Country by country, what other vaccines are required of international travelers in addition to COVID-19

Dozens of countries still require certain vaccines for international travelers (REUTERS / Gaby Oraa)

With the advance of the Omicron variant, which in just weeks caused millions of coronavirus infections around the world, many countries began to take extreme measures for travelers. However, while at a global level the greatest concern persists in the advance of COVID-19, there are still certain diseases for which some nations require tourists to be vaccinated.

In times when there is still concern about the high rates of unvaccinated against the coronavirus, the World Health Organization (WHO) argues that immunization, no matter what disease, “It is a simple, safe and effective way to protect ourselves against harmful diseases before coming into contact with them.”

If we don’t get vaccinated, “we run the risk of contracting serious diseases such as measles, meningitis, pneumonia, tetanus and polio, many of which can be disabling and fatal.” According to WHO estimates, childhood vaccines save the lives of four million children each year.

There are dozens of diseases that a person can contract when traveling to another country. Among them stand out yellow fever, malaria, meningitis and polio. These conditions with which they cause the greatest number of restrictions by countries when traveling. And although in some cases they are only required whenever the visitor goes to a certain area of ​​the country, it is necessary to have the information before embarking on the trip.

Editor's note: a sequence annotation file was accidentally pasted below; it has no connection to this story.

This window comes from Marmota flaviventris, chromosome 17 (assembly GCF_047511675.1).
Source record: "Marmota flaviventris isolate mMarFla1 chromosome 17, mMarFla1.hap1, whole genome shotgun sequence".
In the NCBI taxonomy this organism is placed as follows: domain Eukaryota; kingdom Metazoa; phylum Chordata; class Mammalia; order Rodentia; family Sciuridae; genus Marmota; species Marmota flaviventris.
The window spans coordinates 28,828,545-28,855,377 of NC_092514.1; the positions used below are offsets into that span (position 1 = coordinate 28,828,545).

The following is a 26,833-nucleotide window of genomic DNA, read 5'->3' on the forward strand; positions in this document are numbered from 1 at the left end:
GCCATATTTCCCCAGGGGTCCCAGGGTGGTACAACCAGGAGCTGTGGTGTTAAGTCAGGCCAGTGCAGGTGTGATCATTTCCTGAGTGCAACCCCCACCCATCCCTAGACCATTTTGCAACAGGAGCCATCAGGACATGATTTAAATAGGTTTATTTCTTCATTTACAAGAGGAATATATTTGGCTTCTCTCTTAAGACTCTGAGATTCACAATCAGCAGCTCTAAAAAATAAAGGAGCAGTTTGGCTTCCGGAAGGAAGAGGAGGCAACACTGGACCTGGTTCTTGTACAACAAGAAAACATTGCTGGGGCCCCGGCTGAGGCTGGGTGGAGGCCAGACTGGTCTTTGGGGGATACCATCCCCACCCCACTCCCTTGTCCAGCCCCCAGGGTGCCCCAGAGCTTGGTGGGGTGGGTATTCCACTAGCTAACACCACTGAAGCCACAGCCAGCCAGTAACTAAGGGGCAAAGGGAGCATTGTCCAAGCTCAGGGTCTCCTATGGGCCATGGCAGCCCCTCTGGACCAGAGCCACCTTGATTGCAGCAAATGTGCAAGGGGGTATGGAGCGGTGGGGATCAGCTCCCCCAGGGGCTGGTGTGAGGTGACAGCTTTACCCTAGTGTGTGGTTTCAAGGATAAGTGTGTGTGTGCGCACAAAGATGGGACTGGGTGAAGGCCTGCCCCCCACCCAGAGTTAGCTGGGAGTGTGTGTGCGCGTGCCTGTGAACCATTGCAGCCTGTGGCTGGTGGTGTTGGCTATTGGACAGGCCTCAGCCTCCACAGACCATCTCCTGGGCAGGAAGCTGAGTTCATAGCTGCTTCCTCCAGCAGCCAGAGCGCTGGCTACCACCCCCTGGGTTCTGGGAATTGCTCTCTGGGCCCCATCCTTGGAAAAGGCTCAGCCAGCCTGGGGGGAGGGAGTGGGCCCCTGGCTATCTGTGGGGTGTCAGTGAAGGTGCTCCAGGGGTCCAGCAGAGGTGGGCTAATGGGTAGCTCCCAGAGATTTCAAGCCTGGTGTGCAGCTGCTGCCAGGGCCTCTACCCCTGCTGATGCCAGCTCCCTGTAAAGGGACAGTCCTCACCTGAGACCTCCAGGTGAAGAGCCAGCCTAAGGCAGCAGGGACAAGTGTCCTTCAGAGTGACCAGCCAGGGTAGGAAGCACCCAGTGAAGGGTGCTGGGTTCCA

In the case of yellow fever, the virus is endemic in tropical areas of Africa and Central and South America.


The great epidemics of this disease occur when the virus is introduced by infected people in highly populated areas, with a high density of mosquitoes and where the majority of the population has little or no immunity due to lack of vaccination, according to the WHO.

For this reason, “the countries that require proof of vaccination are those in which the disease may or may not appear and in which the mosquito vector and possible non-human primate hosts of yellow fever are present.”

Dozens of countries, mainly from Africa, Asia and Central Americarequire a yellow fever vaccination certificate for those travelers over a year old “arriving from countries with risk of yellow fever transmission; those who have transited through countries with risk of yellow fever transmission; and for those who have transited for more than 12 hours through an airport in a country with risk of transmission” of the virus.

In Latin America, those that require a vaccination certificate are: Aruba, Bahamas, Barbados, Belize, Bolivia, Bonaire, Colombia, Costa Rica, Cuba, Curacao, Dominica, Dominican Republic, Ecuador, El Salvador, Guatemala, Honduras, Nicaragua, Panama, Paraguay, Saint Kitts and Nevis, Saint Lucia, Saint Martin, Saint Vincent and the Grenadines, and São Tomé and Príncipe.

Cuba, for example, requires an immunization certificate from travelers from Angola, Brazil and the Democratic Republic of the Congo.

In some cases it is not mandatory to have a vaccination schedule, but it is recommended depending on the area or region visited.